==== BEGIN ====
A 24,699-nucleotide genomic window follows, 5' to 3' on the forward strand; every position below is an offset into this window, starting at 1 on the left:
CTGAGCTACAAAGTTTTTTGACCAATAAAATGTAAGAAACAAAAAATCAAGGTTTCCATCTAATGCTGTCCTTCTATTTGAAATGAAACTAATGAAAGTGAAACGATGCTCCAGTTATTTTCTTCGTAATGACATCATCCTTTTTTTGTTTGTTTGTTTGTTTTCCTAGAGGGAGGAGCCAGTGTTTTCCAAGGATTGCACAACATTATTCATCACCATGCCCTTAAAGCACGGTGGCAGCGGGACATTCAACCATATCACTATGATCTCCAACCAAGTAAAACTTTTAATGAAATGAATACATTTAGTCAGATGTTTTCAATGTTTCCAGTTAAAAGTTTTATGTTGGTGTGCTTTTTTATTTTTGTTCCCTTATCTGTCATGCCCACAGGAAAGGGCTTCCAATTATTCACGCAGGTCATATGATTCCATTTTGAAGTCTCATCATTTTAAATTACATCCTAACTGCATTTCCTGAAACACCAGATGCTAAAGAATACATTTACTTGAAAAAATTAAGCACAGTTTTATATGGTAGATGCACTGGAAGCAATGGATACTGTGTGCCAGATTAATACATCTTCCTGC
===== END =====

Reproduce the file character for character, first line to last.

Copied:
A 24,699-nucleotide genomic window follows, 5' to 3' on the forward strand; every position below is an offset into this window, starting at 1 on the left:
CTGAGCTACAAAGTTTTTTGACCAATAAAATGTAAGAAACAAAAAATCAAGGTTTCCATCTAATGCTGTCCTTCTATTTGAAATGAAACTAATGAAAGTGAAACGATGCTCCAGTTATTTTCTTCGTAATGACATCATCCTTTTTTTGTTTGTTTGTTTGTTTTCCTAGAGGGAGGAGCCAGTGTTTTCCAAGGATTGCACAACATTATTCATCACCATGCCCTTAAAGCACGGTGGCAGCGGGACATTCAACCATATCACTATGATCTCCAACCAAGTAAAACTTTTAATGAAATGAATACATTTAGTCAGATGTTTTCAATGTTTCCAGTTAAAAGTTTTATGTTGGTGTGCTTTTTTATTTTTGTTCCCTTATCTGTCATGCCCACAGGAAAGGGCTTCCAATTATTCACGCAGGTCATATGATTCCATTTTGAAGTCTCATCATTTTAAATTACATCCTAACTGCATTTCCTGAAACACCAGATGCTAAAGAATACATTTACTTGAAAAAATTAAGCACAGTTTTATATGGTAGATGCACTGGAAGCAATGGATACTGTGTGCCAGATTAATACATCTTCCTGC